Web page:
Date of Award


Document Type


Degree Name

Master of Science (MS)


Aerospace, Physics, and Space Sciences

First Advisor

Markus Wilde

Second Advisor

Tiauw Go

Third Advisor

James Brenner

Fourth Advisor

Hamid Hefazi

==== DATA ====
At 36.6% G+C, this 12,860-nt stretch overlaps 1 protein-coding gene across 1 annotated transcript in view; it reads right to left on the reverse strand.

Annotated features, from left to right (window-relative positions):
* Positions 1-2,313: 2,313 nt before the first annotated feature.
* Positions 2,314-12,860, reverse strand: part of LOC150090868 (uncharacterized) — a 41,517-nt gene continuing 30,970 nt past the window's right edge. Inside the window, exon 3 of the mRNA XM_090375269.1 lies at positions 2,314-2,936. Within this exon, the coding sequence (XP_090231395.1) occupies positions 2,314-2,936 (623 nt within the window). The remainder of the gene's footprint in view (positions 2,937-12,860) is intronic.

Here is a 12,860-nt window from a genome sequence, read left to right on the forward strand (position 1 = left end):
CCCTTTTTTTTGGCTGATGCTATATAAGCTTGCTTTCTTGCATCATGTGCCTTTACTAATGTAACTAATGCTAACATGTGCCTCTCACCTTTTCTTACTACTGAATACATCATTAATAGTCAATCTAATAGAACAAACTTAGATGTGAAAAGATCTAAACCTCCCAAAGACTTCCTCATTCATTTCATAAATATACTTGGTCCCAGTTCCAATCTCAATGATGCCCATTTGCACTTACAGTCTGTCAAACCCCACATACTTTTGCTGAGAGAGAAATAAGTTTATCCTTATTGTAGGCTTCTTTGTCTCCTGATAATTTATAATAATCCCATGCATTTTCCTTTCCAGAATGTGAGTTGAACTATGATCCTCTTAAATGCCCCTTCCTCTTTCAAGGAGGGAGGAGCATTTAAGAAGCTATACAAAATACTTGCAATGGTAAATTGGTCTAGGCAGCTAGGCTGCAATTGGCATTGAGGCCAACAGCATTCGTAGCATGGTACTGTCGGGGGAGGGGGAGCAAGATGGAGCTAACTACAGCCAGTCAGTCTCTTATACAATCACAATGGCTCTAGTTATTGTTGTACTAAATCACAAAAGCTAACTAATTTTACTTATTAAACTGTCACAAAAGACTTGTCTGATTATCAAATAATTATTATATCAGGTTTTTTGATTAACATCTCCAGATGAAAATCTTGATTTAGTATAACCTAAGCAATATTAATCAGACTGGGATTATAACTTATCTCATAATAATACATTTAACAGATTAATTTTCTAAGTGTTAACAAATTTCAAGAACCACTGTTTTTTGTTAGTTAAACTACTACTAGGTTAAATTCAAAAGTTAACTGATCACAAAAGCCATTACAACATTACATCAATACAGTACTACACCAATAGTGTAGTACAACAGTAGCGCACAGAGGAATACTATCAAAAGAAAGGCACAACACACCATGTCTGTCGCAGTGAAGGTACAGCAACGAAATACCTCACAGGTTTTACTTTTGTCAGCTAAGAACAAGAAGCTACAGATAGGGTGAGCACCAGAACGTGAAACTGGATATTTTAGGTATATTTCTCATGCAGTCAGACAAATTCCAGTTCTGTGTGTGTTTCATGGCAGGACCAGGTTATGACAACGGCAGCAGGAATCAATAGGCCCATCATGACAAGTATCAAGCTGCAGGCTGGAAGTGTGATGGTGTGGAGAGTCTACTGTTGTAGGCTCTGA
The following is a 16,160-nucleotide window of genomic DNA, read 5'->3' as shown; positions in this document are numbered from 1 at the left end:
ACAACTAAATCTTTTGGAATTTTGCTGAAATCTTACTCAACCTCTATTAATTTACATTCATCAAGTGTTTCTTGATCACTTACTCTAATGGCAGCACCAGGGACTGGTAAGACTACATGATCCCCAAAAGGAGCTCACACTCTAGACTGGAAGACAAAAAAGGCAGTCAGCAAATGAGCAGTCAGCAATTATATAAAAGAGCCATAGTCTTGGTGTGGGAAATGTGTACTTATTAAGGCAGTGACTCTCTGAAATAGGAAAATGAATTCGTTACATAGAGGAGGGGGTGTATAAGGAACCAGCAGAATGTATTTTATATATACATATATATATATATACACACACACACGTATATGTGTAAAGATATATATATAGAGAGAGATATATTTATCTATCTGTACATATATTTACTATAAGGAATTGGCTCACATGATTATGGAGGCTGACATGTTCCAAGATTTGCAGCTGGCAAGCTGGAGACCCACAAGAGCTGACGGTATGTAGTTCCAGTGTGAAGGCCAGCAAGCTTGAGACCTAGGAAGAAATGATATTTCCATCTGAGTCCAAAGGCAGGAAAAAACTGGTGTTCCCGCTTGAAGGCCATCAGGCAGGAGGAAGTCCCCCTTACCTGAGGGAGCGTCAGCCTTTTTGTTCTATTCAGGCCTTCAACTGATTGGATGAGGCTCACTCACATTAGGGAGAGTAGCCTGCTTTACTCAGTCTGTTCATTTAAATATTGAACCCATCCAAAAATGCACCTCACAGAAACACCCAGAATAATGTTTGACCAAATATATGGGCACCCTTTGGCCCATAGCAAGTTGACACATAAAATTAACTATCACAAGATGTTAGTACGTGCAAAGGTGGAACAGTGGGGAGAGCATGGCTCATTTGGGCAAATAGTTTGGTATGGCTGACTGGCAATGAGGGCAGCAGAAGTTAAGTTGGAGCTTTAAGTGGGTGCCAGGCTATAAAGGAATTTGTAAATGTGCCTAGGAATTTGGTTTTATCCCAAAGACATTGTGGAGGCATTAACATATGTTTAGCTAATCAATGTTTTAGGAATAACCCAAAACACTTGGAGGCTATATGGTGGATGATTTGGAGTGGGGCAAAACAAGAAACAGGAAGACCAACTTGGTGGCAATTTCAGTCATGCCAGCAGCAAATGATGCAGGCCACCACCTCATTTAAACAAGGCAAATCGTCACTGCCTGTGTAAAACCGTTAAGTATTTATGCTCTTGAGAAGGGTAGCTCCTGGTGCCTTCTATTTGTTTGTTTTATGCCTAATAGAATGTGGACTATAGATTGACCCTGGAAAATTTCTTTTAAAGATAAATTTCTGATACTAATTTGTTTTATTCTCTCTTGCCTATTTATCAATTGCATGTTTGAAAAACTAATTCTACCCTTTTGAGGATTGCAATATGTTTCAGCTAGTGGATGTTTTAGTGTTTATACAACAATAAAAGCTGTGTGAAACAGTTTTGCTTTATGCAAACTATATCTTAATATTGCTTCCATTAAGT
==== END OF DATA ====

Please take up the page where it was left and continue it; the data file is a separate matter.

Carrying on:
The Air-Ball project seeks to develop an omnidirectional, unmanned aerial vehicle with six degrees of freedom. The Air-Ball vehicle uses six propellers powered by six independent electric motors for propulsion and control. Each motor is attached to a hollow shaft that can rotate ±360° actuated by electric servos. Four of these propulsion shafts are configured in an orientation resembling a quad-copter, where the shafts are 90° apart. The other two propulsion shafts extrude perpendicular from each side of the plane of the quadcopter configuration. Under this unique configuration, Air-Ball is capable of decoupling the motion in the translational and rotational degrees of freedom, which brings great potential in spacecraft controls research and in using Air-Ball as a mapping or search tool. The highly nonlinear and over-actuated system poses a challenge for system modeling and controller design. To cope with this challenge, a modeling software, SimMechanics, was used to develop a flight simulation based on multibody physics. In addition, a mathematical model of Air-Ball was developed for designing a sliding mode controller. The sliding mode controller was integrated with the SimMechanics model to simulate the controller performance. Overall, the combination of sliding mode controller and the SimMechanics plant model produced multiple translation and rotation maneuver simulations. Uncertainties in the mathematical model were identified from the SimMechanics model and addressed appropriately. The following thesis provides a literature search on other six degrees of freedom vehicles, the mathematical model development, the SimMechanics model development, controller choice and design, and flight simulation results.